Skimming 1.25 miles of shoreline, the Kleinman Family Cove is an optimal place to study aquatic plants and animals.
Located on the Garden's North Lake, it features a boardwalk, amphitheater, protected wading area, and native plants.
Students don waders for exploring the small bay, and use nets to analyze aquatic animal life, assess water quality, and discover why water is important to human health. Others explore the importance of shoreline management in the demonstration garden. Interpretive signage guides visitors to observe and understand aquatic wildlife and habitat
With the nation's largest collection of aquatic plants—120,000 were planted in 2012 along the restored shoreline—and 81 acres of lakes and waterways, the Chicago Botanic Garden is uniquely positioned to teach about the importance of freshwater systems.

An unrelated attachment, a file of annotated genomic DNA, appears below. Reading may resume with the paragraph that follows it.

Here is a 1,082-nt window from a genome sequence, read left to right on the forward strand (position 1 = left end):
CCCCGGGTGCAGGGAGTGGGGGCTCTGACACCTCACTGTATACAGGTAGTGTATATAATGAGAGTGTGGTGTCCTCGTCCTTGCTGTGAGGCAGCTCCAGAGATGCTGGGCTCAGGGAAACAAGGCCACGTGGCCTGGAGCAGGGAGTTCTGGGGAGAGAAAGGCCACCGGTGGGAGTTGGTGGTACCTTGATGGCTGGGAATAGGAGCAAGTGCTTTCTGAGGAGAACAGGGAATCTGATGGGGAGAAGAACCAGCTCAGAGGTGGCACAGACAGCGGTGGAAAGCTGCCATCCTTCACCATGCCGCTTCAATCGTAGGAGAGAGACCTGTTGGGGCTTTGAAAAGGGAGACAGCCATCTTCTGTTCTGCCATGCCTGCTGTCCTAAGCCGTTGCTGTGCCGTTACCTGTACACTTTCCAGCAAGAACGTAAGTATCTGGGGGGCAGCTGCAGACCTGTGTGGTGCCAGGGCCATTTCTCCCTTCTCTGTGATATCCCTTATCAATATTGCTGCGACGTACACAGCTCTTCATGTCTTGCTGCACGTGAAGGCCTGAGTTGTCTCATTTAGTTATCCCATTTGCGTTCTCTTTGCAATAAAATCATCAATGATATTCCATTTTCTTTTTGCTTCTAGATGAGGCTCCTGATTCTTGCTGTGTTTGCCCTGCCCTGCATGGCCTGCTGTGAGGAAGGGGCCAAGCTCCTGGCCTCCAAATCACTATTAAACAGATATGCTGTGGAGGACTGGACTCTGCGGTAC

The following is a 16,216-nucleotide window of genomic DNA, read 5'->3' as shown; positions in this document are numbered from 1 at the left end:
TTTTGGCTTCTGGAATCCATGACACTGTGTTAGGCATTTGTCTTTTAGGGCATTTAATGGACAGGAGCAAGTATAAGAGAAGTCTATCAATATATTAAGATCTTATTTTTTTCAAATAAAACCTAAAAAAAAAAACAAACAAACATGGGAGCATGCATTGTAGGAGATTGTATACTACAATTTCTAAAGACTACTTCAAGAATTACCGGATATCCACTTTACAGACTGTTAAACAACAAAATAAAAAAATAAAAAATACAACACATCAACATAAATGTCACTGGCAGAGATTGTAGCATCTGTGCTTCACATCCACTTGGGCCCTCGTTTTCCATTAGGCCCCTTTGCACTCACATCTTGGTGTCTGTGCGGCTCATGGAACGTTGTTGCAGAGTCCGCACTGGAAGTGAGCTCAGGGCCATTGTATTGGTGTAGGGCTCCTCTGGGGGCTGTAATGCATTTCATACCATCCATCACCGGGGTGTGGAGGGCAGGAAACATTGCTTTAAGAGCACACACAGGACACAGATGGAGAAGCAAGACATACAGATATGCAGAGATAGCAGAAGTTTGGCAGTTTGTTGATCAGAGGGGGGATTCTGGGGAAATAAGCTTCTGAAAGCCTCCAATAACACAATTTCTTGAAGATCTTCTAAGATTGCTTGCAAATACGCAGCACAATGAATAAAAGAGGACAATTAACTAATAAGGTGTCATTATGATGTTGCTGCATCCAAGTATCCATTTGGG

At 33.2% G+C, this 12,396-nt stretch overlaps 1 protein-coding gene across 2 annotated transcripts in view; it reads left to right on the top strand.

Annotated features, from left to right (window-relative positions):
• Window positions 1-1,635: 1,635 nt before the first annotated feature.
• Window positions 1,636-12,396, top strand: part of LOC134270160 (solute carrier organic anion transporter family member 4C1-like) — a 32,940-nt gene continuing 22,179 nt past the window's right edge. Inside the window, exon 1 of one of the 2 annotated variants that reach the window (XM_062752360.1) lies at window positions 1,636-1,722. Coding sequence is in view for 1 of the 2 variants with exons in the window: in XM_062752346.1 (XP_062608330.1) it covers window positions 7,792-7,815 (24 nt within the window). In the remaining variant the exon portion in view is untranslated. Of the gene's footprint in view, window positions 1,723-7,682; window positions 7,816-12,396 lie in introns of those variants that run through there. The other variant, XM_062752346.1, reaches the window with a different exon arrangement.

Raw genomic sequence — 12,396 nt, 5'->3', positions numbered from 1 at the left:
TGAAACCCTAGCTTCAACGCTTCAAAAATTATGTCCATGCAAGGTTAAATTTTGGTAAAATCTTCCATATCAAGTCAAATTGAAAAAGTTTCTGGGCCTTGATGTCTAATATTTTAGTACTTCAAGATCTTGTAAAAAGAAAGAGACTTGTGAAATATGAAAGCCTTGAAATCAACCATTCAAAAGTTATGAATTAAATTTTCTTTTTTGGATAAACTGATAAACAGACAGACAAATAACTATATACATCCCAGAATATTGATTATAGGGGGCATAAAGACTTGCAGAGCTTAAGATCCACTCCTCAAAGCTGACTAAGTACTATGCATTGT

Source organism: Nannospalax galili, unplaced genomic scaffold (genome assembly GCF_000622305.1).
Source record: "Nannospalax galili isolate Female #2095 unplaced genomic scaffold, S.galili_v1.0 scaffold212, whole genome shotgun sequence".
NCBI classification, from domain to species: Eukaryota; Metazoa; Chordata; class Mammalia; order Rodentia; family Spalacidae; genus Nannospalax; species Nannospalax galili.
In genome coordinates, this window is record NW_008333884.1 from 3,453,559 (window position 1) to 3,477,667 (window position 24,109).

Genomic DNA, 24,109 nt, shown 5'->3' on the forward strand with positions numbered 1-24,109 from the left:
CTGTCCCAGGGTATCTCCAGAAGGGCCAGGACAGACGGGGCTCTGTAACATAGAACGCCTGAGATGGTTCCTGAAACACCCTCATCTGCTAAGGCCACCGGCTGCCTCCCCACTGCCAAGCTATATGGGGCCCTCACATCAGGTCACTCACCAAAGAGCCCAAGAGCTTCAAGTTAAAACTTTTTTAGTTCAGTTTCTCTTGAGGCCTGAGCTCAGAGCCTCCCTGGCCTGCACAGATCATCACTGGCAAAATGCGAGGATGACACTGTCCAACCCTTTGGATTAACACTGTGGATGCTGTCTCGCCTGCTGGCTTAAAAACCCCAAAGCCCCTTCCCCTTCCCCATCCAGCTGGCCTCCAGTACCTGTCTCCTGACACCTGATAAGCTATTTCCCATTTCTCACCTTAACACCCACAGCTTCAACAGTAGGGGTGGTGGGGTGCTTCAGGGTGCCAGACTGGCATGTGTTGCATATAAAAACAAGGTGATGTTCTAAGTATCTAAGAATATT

The Cove serves family members who take part in on-site programs, students on field trips, Camp CBG groups, scouts, and participants in the Garden's Science Career Continuum programs. More than 1,000 teachers from early childhood through high school visit the Cove annually through teacher development programs aimed at improving environmental education.
Visitors are welcome during Garden hours.
The Kleinman Family Cove was made possible by the generous support of the Kleinman Family.